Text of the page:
The Pediatric Healthcare Improvement Coalition - Tennessee Valley (PHIC-TV) is a community health partnership. The purpose is to improve the pediatric health of all Tennessee Valley children. We are currently raising funds to begin a four phase strategic planning initiative.
In Phase I, PHIC-TV plans to complete an analysis of the Chattanooga pediatric healthcare market. This will include defining the region's population health needs and demographic trends. The analysis will map market share and quality of current ambulatory and in-patient offerings. It will also model future demographic shifts, healthcare demand and the impact of healthcare reform.
Using the analysis in Phase I, Phase II will call on community leaders to develop a vision for pediatric healthcare. A series of presentation forums and inclusive, participatory workshops will be used to bring community stakeholders, medical industry leaders and providers together to plan future goals. These meetings will lead to a detailed plan for the development of a comprehensive care system over the next five years. The final step of Phase II will be a gap analysis of the difference between the coalition's vision and the current pediatric healthcare resources.
Phase III will define pragmatic, efficient and sustainable delivery models for the region's comprehensive pediatric healthcare services. This will include diagramming the options for local and regional alignment of pediatric providers, medical service vendors, in-patient facilities, community health-focused organizations, medical academics and payers. The future vision of a comprehensive pediatric network in Chattanooga will be explored in terms of the integration of best practices, emerging innovations, impact of health care reform and other financial and regulatory pressures. In Phase III, similar existing institutional examples will be catalogued. We will also project community infrastructure modifications and/or expansion requirements.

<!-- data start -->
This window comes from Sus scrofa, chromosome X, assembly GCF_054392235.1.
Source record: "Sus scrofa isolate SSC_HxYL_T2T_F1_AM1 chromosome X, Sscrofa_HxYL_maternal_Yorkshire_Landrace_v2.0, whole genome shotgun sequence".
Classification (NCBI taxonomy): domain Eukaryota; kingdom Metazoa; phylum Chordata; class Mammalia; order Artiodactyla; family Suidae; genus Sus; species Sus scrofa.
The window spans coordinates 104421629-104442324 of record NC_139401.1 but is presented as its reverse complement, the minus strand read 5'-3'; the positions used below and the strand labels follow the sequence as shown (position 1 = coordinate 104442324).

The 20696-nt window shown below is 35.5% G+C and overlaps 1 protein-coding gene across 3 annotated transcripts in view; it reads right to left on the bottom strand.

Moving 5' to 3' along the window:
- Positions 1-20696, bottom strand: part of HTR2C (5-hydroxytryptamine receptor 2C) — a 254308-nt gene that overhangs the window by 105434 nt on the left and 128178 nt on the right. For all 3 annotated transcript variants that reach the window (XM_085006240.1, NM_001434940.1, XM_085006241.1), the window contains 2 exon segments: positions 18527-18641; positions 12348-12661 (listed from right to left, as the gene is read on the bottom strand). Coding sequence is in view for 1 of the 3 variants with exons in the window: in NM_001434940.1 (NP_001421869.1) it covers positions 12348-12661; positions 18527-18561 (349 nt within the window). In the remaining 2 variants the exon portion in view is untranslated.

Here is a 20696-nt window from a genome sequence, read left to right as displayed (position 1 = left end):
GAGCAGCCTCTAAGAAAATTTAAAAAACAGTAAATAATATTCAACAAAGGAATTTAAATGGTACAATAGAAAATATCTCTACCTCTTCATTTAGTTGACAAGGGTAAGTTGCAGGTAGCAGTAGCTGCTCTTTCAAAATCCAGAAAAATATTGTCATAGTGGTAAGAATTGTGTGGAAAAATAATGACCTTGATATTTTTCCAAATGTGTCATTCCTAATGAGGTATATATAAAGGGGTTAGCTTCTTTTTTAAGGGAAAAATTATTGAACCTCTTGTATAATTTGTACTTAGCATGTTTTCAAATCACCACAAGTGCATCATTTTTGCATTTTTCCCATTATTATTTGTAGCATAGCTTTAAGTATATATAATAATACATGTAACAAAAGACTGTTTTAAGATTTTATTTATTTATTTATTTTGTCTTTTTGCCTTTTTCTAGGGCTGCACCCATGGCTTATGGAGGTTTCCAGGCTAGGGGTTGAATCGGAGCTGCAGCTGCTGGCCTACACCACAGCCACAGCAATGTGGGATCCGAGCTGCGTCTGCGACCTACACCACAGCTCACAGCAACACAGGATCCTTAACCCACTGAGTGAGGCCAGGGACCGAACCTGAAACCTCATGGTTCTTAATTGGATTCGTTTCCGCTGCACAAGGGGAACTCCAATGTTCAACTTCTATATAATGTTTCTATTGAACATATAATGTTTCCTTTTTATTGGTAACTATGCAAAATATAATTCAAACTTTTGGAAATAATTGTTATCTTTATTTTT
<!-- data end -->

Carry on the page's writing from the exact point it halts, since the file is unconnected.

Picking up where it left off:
Phase IV will complete a time and cost accounting of proposed alignment, operating and care delivery models. Physician and other provider demand will be reconciled with resources and potential outcomes. The Coalition will define requirements and capital costs of facility and other infrastructure needs. We will produce a detailed impact plan on region healthcare outcomes. This impact will be the basis of a development campaign to complete the community accepted recommendations of the Coalition.
Once our strategic planning campaign is complete, we will have a robust picture of our community and its pediatric health challenges. Our health, cultural, religious, education, business, and political leaders will have a more singular view of the problems and potential solutions. This data will empower the development of a cost-effective and efficient regional pediatric healthcare system. This long-term, comprehensive road map will be resilient to the stress of current national changes as it meets the needs of all of our region's children. Finally, PHIC-TV will begin a development program to implement a pediatric provider alignment, refine delivery of care systems and construct new facilities.
The Tennessee Valley's children are among the unhealthiest in Alabama, Georgia, North Carolina, Tennessee and the nation. Because of future progress based on this project, our children and the system that cares for them can become an example of community wellness. Our city is a national leader in business development, natural beauty and cost of living. It is time that we continue that narrative of excellence in the story of our children's health. We have the health provider talent and leadership, we have the community commitment, we have the philanthropic heart, and we have the political leadership. This project will provide a needed tool to congeal and energize these components so that Chattanooga can be what we desire: a world class city for all children.